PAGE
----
Voters can do their part by taking the following steps prior to Election Day, which is November 3, 2020.
Like many days that came before it in 2020, Election Day figures to be unique this year. The global COVID-19 pandemic has changed many aspects of life as people know it, and it figures to change how they vote this fall as well.
The right to vote and participate in a representative government should never be taken for granted. Many people across the globe have no such right, so citizens of the United States should be grateful they can vote and express that gratitude by doing their part and voting each year on Election Day.
According to Luisana Pérez Fernández, Hispanic Communications Director for the Florida Democratic Party, “Everything is on the line for our community this election. Health care, a stronger education system, rebuilding our economy for all of us – these are the stakes in this election. But, the only way we can achieve a better future for our community in this election is by voting. Whether it be by voting early, voting by mail, or voting in person on November 3rd, the Hispanic community will make the difference in Florida. Make a plan, make sure your friends and family have a plan, and remind everyone that their voice doesn’t just matter, but is needed in this election.”
State and local governments may be approaching Election Day differently as they try to juggle their responsibilities to make voting accessible to all while simultaneously keeping voters safe during the pandemic. Voters can do their part by taking the following steps prior to Election Day, which is November 3, 2020
• Confirm you are registered to vote. Voter registration deadlines differ by state. According to Vote.org, some states, including Colorado and Connecticut, allow eligible voters to register on Election Day and cast their ballots that very same day. But many states, such as Alaska, Hawaii and Louisiana, require voters to be registered 30 days prior to Election Day. A list of state-by-state voter registration requirements can be found at www.vote.org/voter-registration-deadlines.
• Learn the mail-in ballot policy. Many voters may not vote via mail-in ballots on a typical Election Day, but 2020 is not a typical year. The NAACP Legal Defense and Educational Fund, Inc. notes that all states offer some form of mail-in ballots. Many states are asking voters to vote via mail-in ballots in 2020 in an effort to reduce voters’ risk of getting and spreading the COVID-19 virus. Confirm the mail-in ballot policy and procedure in your state as early as possible to make sure your vote is counted.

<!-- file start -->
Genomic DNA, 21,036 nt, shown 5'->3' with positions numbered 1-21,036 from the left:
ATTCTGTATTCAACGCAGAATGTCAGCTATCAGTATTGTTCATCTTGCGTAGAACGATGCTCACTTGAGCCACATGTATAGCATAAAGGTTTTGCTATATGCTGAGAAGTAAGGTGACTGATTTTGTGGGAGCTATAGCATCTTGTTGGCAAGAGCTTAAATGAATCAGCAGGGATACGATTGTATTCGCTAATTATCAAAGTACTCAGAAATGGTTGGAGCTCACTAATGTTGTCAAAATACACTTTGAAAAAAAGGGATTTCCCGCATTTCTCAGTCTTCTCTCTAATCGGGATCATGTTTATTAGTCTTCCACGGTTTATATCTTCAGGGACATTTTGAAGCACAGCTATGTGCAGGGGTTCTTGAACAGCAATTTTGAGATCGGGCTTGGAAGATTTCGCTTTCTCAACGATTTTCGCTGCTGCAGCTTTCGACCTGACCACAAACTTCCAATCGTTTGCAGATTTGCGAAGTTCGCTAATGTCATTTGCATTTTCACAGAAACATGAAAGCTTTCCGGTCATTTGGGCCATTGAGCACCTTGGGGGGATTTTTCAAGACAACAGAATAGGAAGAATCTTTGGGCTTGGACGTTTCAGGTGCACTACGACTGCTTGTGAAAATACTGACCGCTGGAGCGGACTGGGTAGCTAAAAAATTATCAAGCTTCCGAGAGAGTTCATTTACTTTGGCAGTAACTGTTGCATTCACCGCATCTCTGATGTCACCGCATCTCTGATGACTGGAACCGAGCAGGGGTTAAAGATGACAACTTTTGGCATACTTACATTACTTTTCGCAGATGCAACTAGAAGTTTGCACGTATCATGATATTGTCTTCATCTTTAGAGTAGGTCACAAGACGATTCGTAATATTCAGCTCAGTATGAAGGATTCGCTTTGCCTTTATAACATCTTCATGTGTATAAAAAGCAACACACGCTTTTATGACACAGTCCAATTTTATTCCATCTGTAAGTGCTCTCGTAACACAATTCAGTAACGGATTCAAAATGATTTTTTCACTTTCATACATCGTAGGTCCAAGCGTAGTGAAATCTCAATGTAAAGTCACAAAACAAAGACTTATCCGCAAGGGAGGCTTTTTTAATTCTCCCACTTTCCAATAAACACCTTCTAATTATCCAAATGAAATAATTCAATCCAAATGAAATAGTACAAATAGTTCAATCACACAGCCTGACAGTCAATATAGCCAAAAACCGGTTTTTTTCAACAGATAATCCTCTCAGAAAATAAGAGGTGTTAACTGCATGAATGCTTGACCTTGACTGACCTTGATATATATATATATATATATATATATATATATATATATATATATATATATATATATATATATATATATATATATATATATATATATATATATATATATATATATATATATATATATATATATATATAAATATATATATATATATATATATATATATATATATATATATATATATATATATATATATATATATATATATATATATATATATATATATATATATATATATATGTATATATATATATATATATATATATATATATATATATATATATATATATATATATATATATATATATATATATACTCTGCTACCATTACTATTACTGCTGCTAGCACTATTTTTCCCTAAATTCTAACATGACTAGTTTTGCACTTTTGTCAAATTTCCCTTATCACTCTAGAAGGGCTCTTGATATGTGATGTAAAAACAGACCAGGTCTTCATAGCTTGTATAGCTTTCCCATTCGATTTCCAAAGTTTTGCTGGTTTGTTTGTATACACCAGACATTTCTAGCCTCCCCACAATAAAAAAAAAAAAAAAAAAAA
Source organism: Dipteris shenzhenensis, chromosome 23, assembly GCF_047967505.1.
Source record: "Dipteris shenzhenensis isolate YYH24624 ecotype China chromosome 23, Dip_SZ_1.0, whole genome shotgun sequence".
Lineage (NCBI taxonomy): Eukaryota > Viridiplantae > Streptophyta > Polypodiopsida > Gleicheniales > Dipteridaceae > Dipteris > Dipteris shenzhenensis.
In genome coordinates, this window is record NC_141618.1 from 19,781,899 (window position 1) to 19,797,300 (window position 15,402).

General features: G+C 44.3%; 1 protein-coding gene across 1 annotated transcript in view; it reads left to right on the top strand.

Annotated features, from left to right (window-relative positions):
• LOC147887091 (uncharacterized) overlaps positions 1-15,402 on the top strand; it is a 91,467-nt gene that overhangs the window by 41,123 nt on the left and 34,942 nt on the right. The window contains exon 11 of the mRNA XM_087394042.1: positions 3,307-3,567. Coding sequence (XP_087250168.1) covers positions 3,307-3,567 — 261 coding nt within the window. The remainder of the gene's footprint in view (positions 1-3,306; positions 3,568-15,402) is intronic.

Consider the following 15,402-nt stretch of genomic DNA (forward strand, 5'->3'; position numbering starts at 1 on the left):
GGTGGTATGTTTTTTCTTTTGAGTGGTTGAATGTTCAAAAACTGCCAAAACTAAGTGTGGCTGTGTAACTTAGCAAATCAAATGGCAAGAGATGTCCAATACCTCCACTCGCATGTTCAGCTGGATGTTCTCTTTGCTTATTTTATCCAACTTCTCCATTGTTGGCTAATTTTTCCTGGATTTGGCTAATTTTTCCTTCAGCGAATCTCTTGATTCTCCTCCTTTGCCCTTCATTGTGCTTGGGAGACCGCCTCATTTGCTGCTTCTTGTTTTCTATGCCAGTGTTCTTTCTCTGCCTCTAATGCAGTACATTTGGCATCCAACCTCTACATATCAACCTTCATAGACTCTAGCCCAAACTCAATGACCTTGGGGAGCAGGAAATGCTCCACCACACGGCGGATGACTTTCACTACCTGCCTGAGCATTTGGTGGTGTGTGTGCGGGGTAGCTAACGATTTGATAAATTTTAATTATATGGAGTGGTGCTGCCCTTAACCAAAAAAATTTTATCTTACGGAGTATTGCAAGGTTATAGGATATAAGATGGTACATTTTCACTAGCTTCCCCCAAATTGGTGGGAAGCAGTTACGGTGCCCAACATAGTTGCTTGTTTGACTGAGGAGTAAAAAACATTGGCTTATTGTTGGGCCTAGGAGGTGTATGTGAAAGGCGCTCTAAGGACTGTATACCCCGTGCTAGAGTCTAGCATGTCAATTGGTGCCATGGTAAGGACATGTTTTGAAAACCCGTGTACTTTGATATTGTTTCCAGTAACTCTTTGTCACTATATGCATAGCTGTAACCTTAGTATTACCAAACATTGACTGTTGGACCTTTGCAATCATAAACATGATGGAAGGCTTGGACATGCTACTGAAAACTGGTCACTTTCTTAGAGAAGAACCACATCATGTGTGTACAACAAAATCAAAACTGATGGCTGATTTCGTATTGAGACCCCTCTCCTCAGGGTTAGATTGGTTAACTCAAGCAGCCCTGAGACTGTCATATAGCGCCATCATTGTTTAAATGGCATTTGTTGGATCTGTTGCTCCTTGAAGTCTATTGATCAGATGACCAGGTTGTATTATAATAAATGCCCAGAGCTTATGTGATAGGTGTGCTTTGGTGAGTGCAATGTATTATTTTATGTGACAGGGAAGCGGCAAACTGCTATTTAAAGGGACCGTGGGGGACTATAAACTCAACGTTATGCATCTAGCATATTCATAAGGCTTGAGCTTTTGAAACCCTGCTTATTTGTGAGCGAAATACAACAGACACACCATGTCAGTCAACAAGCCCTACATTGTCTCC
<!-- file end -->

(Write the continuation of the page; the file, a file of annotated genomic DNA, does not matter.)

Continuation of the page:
• Return your completed mail-in ballot as soon as possible. Many states are urging voters who plan to vote using mail-in ballots to return their ballots as early as possible. In a mailer sent to all registered voters, the Superintendent of Elections and the Board of Elections noted it is critical that voters return their mail-in ballots early in the upcoming election season. Mail-in ballots can be returned via the United States Postal Service (all ballots include postage paid return envelopes), and voters also may be able to return their ballots in person at their designated polling locations or by placing the ballots in secure ballot drop boxes. Confirm your mail-in ballot return options with your local County Clerk of Elections well before Election Day.
Election Day 2020 will be unique. Voters should not hesitate to take all necessary steps in advance of November 3 to ensure their votes are counted this fall.
Haz clic para leer en Español: ¿Cómo prepararse para un día de elecciones único?